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    Quote Originally Posted by briancoogaert View Post
    I agree that CoP doesn't help Pair skating !
    In fact, it's already very difficult to see beautiful simple pair spins (such as Scwarz&Muller side by side camel spin). Now, we rarely see good spins with change of edge...
    Idem about Lifts and death spirals.
    I agree about how CoP has probably done the most damage to pairs, especially when it comes to death spirals (example: http://morozombie.blogspot.com/2010/...th-spiral.html)

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    Quote Originally Posted by vodkashot View Post
    I agree about how CoP has probably done the most damage to pairs, especially when it comes to death spirals (example: http://morozombie.blogspot.com/2010/...th-spiral.html)
    That blog post says everything I've ever wanted to say about the travesty that is the modern death spiral.

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    Quote Originally Posted by Ziggy View Post
    What small things do people miss from 6.0 exactly?
    Ziggy, some people will always miss the good old days. Don't bother them with facts.

  18. #58
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    Most of what I like about COP has been covered. Re: scoring, I love the fact that a less-than-perfect sp won't bury a skater..none of that so-and so has to beat so-and-so for so and so- to win. A skater controls his/her own destiny , assuming that the judging is fair.

  19. #59
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    Quote Originally Posted by vodkashot View Post
    I agree about how CoP has probably done the most damage to pairs, especially when it comes to death spirals (example: http://morozombie.blogspot.com/2010/...th-spiral.html)
    Agreed; however, I personally have never liked the death spiral as a skating element under 6.0 or COP. To me, it's just not an attractive looking element; it deserves a place on the skating wall of shame next to Sasha's beaver flash I-spin. I dislike how so often it appears that the guy is going to fall over when he is in the pivot position while sluggishly struggling to circle his partner around him while she maintains a lifeless looking pose. It's easily my least favorite pairs element.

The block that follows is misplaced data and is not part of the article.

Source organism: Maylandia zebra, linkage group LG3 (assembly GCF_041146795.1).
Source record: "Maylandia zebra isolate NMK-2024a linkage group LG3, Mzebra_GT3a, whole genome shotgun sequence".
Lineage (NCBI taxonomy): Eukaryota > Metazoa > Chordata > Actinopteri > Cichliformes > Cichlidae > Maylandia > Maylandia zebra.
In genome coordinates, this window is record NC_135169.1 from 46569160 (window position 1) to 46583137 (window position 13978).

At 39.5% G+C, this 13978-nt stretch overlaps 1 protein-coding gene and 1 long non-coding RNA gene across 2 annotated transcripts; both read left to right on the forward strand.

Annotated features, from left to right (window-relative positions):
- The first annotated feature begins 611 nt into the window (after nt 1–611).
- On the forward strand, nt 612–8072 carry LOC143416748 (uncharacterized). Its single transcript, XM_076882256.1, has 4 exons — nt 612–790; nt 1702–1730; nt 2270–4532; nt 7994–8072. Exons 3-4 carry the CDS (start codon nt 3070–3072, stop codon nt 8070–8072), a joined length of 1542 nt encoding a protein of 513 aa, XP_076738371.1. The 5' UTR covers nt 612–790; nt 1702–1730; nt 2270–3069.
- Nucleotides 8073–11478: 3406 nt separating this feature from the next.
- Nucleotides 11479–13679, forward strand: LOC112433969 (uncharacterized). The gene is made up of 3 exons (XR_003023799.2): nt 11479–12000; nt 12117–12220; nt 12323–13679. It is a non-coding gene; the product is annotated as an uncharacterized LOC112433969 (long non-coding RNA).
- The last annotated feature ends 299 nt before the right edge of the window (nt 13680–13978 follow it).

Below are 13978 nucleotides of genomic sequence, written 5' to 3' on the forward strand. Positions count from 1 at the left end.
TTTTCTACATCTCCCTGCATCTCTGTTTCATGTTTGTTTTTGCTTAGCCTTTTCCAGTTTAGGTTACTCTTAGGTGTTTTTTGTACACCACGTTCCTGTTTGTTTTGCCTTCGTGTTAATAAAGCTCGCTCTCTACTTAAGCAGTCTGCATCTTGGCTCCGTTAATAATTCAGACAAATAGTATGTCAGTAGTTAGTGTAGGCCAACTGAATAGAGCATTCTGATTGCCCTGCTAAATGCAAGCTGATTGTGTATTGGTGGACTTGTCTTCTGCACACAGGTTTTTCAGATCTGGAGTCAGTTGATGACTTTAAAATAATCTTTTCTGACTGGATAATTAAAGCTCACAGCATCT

20. #60
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    Quote Originally Posted by barbk View Post
    Spins may have included more revolutions, but many are revolutions in really ugly positions ("Ooh, I've got an owie on my knee," "If I yank hard enough I know I will be able to get that skate up into a Belimann," and the ever-popular "going really slowly in circles" outside spin.)

    The way COP spins are judges, skaters get a lot more points for messy change of position spins than they do for fast, centered, beautifully stretched and executed spins, so I would disagree that COP has improved spins.
    Ok, i'll give you that CoP has given rise to some fugly positions and changes, but wouldn't you agree that the depth of overall great spinners has gone up tremendously since pre-CoP?

    In the past you could look at top ten at worlds and there would have only ever been 2 or 3 really credible spinners in the singles events. Now almost the entire top 10 in singles have great spinning ability.

    2003 worlds for example (if you look further back it gets worse), Sandhu, Klimkin and Lambiel would have been considered gifted spinners...the rest were all so-so. The reverse is true today. Only Van der Perren, Brezina and Joubert would be considered so-so spinners in the worlds top ten, the rest are great (IMO, of course).